Human Rights Monitor group, Amnesty International on Wednesday said at least 11 children, including a five-month old baby were among the 149 people that have died under horrendous conditions in the Nigerian military detention facility inside Giwa Barracks in Maiduguri, Borno State.
In a statement released on Wednesday by the Amnesty International, they claimed that many of the detainees died from disease, hunger, dehydration, and gunshot wounds.
The organisation stated that 120 children are among the 1,200 detainees accused of having links with Boko Haram, presently held in the facility.
According to Amnesty International 7,000 detainees had died in military detention in Nigeria since 2011 as a result of starvation, thirst, disease, torture and a lack of medical attention.
The statement reads:
“The discovery that babies and young children have died in appalling conditions in military detention is both harrowing and horrifying. We have repeatedly sounded the alarm over the high death rate of detainees in Giwa barracks but these findings show that, for both adults and children, it remains a place of death,” said Netsanet Belay, Amnesty International’s Research and Advocacy Director for Africa.”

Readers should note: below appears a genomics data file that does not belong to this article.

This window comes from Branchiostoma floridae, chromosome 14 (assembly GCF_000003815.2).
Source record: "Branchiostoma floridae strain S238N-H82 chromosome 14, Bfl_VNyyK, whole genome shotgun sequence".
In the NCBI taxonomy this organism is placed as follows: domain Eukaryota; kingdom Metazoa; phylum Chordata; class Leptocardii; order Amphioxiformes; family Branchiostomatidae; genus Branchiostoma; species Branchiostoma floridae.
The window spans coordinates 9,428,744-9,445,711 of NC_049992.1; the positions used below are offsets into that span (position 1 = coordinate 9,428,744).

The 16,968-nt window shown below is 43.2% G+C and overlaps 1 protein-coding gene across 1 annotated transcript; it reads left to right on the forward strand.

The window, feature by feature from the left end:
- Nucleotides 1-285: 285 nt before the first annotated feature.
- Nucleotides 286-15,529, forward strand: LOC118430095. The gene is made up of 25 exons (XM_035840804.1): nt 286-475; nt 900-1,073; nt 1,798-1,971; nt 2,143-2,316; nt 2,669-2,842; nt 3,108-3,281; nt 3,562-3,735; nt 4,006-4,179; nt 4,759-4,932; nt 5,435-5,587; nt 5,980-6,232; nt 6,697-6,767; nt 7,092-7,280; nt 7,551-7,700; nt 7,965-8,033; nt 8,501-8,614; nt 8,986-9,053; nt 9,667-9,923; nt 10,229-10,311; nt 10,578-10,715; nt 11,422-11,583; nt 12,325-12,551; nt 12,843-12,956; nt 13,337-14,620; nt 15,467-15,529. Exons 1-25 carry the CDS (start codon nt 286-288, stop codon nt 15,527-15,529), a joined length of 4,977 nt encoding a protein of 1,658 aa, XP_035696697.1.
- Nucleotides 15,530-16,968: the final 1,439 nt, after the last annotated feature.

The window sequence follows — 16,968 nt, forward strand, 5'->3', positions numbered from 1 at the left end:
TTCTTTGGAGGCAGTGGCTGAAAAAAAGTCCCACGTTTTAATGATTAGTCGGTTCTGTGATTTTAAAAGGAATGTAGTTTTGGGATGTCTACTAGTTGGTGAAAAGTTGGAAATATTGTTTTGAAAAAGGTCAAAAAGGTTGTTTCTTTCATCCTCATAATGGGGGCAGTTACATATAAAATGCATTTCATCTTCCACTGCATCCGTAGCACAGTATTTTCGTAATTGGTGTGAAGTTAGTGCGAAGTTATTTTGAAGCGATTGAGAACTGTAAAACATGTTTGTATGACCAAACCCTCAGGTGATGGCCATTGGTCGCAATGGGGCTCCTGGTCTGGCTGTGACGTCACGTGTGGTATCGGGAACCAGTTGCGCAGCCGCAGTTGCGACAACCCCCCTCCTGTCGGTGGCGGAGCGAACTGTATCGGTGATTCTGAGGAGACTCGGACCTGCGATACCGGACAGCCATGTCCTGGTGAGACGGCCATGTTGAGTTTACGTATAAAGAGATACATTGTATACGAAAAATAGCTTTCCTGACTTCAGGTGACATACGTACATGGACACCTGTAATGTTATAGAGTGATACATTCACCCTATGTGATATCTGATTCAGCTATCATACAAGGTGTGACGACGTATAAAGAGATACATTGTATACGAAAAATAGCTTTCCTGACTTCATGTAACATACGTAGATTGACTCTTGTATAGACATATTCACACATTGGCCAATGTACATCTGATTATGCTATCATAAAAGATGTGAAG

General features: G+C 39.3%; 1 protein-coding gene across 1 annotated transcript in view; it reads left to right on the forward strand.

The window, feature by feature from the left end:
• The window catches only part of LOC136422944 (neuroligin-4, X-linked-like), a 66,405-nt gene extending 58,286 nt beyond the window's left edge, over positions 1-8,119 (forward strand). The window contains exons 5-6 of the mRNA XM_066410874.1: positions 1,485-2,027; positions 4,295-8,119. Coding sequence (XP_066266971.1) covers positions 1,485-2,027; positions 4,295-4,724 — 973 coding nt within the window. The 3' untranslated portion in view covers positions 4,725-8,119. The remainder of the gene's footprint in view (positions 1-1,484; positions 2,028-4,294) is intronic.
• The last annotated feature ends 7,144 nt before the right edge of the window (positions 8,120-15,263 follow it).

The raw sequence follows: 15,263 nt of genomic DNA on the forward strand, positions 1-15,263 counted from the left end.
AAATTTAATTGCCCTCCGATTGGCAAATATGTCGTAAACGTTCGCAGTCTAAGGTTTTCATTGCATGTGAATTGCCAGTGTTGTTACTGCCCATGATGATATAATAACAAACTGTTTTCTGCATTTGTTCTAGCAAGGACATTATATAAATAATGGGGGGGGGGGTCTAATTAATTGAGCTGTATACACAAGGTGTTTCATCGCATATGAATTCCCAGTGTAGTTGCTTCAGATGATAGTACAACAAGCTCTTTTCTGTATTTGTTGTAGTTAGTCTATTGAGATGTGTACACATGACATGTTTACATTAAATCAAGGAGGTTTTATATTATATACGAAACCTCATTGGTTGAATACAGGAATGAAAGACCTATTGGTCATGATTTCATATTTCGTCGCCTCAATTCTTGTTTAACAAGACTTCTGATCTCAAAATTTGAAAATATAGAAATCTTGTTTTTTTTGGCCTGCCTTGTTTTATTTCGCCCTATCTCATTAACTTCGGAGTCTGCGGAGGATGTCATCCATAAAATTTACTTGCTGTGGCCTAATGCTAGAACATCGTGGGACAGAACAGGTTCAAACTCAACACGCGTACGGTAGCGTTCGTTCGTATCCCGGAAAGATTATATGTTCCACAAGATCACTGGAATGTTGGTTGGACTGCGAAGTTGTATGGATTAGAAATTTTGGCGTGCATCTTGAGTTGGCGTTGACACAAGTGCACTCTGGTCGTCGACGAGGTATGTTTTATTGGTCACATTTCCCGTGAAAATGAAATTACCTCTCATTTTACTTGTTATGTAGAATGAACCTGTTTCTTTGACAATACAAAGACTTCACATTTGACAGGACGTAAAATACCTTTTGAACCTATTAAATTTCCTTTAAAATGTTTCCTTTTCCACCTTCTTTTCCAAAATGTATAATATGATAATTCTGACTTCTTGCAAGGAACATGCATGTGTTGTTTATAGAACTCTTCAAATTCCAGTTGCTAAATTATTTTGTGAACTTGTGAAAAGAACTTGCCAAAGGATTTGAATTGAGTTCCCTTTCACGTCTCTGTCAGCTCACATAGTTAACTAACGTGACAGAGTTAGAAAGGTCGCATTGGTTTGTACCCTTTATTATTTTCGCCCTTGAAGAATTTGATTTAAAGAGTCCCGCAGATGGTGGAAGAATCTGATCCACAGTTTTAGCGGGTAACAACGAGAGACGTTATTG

“At least 12 children have died in Giwa barracks since February. Children under five years old, including babies, have been held in three overcrowded women’s cells. In the last year there has been a ten-fold increase in the number of detainees in these cells rising from 25 in 2015 to 250 in early 2016. Unsanitary conditions mean that disease is rife”.
It also claimed that an unnamed witness told them that they saw the bodies of eight dead children including a five-month-old, two one-year-olds, a two-year-old, a three-year-old, a four-year-old and two five-year-olds among the dead.
“Three died while we were there. When the children died the reaction was too much sadness,” a former detainee who was in the facility for over two months told Amnesty International.
One witnesses revealed that soldiers ignored pleas for medical attention: “Measles started when hot season started. In the morning, two or three [were ill], by the evening five babies [were ill]. You will see the fever, the [baby’s] body is very hot and they will cry day and night. The eyes were red and the skin will have some rashes. Later some medical personnel came and confirmed that this is measles,”
“Every two days the medical personnel will come to the yard and say ‘bring out the children who are sick’. The doctor will see them at the door and give them medicine through the door.”
Between 22 and 25 April a one-year-old boy, a five-year-old boy and a five-year-old girl died.